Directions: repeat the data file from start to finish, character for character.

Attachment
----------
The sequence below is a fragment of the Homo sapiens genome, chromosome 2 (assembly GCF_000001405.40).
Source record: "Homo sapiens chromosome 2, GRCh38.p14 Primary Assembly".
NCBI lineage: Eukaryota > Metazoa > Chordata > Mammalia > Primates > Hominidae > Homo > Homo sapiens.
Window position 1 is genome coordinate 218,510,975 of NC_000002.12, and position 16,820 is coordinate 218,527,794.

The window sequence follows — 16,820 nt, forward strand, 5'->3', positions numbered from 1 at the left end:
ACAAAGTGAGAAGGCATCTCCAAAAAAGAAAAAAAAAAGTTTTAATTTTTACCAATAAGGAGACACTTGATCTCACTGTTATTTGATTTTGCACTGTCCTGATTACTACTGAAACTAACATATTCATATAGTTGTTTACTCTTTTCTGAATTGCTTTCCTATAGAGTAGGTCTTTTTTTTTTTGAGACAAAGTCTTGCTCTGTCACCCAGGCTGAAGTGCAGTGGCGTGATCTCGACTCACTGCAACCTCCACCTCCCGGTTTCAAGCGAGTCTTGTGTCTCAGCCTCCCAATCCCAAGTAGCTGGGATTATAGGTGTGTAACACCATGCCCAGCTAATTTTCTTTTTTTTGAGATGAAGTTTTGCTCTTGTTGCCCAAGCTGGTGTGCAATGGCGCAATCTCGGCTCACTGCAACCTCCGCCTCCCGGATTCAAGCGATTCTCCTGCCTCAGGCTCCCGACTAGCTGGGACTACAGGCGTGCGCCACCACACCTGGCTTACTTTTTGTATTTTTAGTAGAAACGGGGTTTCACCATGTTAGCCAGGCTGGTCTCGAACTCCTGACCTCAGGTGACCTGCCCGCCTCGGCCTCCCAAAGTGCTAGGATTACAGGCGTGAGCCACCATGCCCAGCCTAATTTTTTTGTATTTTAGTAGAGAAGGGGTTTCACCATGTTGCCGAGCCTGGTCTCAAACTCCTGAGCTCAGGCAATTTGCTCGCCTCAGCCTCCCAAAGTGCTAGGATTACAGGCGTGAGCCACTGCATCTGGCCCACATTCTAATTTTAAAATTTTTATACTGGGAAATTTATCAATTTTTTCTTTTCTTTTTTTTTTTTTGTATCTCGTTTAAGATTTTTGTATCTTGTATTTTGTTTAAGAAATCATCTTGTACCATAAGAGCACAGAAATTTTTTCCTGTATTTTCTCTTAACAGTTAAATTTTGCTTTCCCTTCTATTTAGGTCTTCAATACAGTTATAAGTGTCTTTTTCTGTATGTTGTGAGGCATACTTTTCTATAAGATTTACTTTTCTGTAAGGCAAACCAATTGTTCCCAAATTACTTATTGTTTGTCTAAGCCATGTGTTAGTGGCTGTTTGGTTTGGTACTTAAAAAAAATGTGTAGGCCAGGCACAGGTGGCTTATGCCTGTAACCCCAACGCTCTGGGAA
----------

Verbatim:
The sequence below is a fragment of the Homo sapiens genome, chromosome 2 (assembly GCF_000001405.40).
Source record: "Homo sapiens chromosome 2, GRCh38.p14 Primary Assembly".
NCBI lineage: Eukaryota > Metazoa > Chordata > Mammalia > Primates > Hominidae > Homo > Homo sapiens.
Window position 1 is genome coordinate 218,510,975 of NC_000002.12, and position 16,820 is coordinate 218,527,794.

The window sequence follows — 16,820 nt, forward strand, 5'->3', positions numbered from 1 at the left end:
ACAAAGTGAGAAGGCATCTCCAAAAAAGAAAAAAAAAAGTTTTAATTTTTACCAATAAGGAGACACTTGATCTCACTGTTATTTGATTTTGCACTGTCCTGATTACTACTGAAACTAACATATTCATATAGTTGTTTACTCTTTTCTGAATTGCTTTCCTATAGAGTAGGTCTTTTTTTTTTTGAGACAAAGTCTTGCTCTGTCACCCAGGCTGAAGTGCAGTGGCGTGATCTCGACTCACTGCAACCTCCACCTCCCGGTTTCAAGCGAGTCTTGTGTCTCAGCCTCCCAATCCCAAGTAGCTGGGATTATAGGTGTGTAACACCATGCCCAGCTAATTTTCTTTTTTTTGAGATGAAGTTTTGCTCTTGTTGCCCAAGCTGGTGTGCAATGGCGCAATCTCGGCTCACTGCAACCTCCGCCTCCCGGATTCAAGCGATTCTCCTGCCTCAGGCTCCCGACTAGCTGGGACTACAGGCGTGCGCCACCACACCTGGCTTACTTTTTGTATTTTTAGTAGAAACGGGGTTTCACCATGTTAGCCAGGCTGGTCTCGAACTCCTGACCTCAGGTGACCTGCCCGCCTCGGCCTCCCAAAGTGCTAGGATTACAGGCGTGAGCCACCATGCCCAGCCTAATTTTTTTGTATTTTAGTAGAGAAGGGGTTTCACCATGTTGCCGAGCCTGGTCTCAAACTCCTGAGCTCAGGCAATTTGCTCGCCTCAGCCTCCCAAAGTGCTAGGATTACAGGCGTGAGCCACTGCATCTGGCCCACATTCTAATTTTAAAATTTTTATACTGGGAAATTTATCAATTTTTTCTTTTCTTTTTTTTTTTTTGTATCTCGTTTAAGATTTTTGTATCTTGTATTTTGTTTAAGAAATCATCTTGTACCATAAGAGCACAGAAATTTTTTCCTGTATTTTCTCTTAACAGTTAAATTTTGCTTTCCCTTCTATTTAGGTCTTCAATACAGTTATAAGTGTCTTTTTCTGTATGTTGTGAGGCATACTTTTCTATAAGATTTACTTTTCTGTAAGGCAAACCAATTGTTCCCAAATTACTTATTGTTTGTCTAAGCCATGTGTTAGTGGCTGTTTGGTTTGGTACTTAAAAAAAATGTGTAGGCCAGGCACAGGTGGCTTATGCCTGTAACCCCAACGCTCTGGGAA